As we neared the venue, something seemed very….off. There was a traffic jam to get into the nearby parking garage, and an unusually large number of kids wearing white. Surely GWAR was not in town….I asked around and turns out it was something called a Paint Party, which essentially sounds like a cross between a rave and a foam party (something I only heard about it college). In other words, it’s the latest excuse for a bunch of horny kids to take drugs and touch each other to bad music while pervy old men watch. Our mouths were agape watching these kids walk towards that venue. I was feeling older with every step I took. Perhaps I was so preoccupied thinking about this that I barely reacted when a car screeched to a stop a foot away from me. Please have a full life.
It was a madhouse getting checked in on the list. Being in a tribute band may be seen as artistically compromising to some, but a good one can pull in a serious crowd, exposing the musicians to an audience they couldn’t reach otherwise. Tonight the oddly laid out but always brilliant sounding La Zona Rosa was filled with a mixed crowd with one thing in common: we were there to pretend we were seeing Led Zeppelin.
When the lights dimmed and the band took the stage, I immediately began to wonder how many times they watched ‘The Song Remains the Same’. I hadn’t realized how seriously they took recreating the Zeppelin experience: the hair, the clothes, the jewelry, the swagger, the instruments. EVERYTHING. It creeped me out at first.
It took a few songs before I was able to shake the feeling and just enjoy the music I love. I’d have to say that the one thing I really got out of it was seeing how the songs worked live. When I listen to the songs in my car, they are whole. On stage, I can see the pieces. It was interesting to hear how they pulled off the infamous live versions of Zeppelin songs, such as ‘Dazed and Confused’, complete with the use of the guitar bow and addition of the line “If you’re going to San Francisco, be sure and wear some flowers in your hair” and “Does anybody remember laughter?” during ‘Stairway to Heaven’.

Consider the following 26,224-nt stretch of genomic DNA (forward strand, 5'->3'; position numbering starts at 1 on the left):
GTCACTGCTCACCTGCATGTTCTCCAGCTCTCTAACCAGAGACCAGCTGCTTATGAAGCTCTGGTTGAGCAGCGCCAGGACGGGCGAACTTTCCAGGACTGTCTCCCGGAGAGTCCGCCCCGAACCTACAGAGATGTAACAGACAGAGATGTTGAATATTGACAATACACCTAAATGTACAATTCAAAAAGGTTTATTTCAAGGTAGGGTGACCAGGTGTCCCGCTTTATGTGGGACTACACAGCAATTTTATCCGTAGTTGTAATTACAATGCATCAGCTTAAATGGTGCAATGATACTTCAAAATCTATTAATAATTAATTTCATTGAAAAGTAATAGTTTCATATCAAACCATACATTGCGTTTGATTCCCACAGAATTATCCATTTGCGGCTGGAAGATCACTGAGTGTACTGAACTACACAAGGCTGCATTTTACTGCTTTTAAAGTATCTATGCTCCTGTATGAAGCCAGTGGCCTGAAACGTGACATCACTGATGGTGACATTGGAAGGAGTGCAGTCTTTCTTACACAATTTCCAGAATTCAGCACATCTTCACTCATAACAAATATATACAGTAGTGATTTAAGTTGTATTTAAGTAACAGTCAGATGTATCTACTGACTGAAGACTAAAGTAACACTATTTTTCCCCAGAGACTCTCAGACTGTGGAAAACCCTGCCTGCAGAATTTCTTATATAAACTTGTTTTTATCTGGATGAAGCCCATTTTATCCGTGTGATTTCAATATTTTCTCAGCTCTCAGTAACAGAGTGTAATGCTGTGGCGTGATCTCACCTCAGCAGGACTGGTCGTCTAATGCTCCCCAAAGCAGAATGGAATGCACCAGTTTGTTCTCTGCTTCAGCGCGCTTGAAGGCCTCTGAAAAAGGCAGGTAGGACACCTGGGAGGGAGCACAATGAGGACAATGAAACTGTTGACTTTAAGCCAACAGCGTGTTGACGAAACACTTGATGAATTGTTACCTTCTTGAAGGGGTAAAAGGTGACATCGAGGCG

Hearing the Zeppelin songs live, even when not played by the real thing, made me more aware of their true brilliance. From the bass line in ‘Heartbreaker’, to the sentiment captured in ‘Since I’ve Been Loving You’; the sense of drama created by the building progression in ‘Kashmir’, to the sexually charged lyrics of ‘The Lemon Song’…all were expertly executed.
I rarely ever listen to ‘Stairway to Heaven’. I know it’s a great song, it’s just too omnipresent. But on that evening I rediscovered it’s magic. Held in an embrace, I watched the double neck guitar and thought about…a lot.
The crowd sang and danced along. Watching from the soundboard, I thought about how imitation is the most sincere form of flattery. I mean, it was just eerie how choreographed things were. There seemed to be only one departure from the whole act, when faux Plant took pictures of the audience with a camera. They looked like they were having a blast up there. Like I said before, it’s fun to pretend.
As I left the venue, I remembered how the last time I was here I turned a page, with The Dandy Warhols as my catalyst. I think I’m about to turn another one.
The next morning, when I got into my car to return to The Compound, I set my iPod to shuffle. ‘Stairway to Heaven’ was the first song to come on. I closed my eyes, just like she told me to.
“And as we wind on down the road
Our shadows taller than our soul
There walks a lady we all know
Who shines white light and wants to show
How everything still turns to gold
And if you listen very hard
The tune will come to you at last
When all is one and one is all, yeah
To be a rock and not to roll.
And she’s buying the stairway to heaven“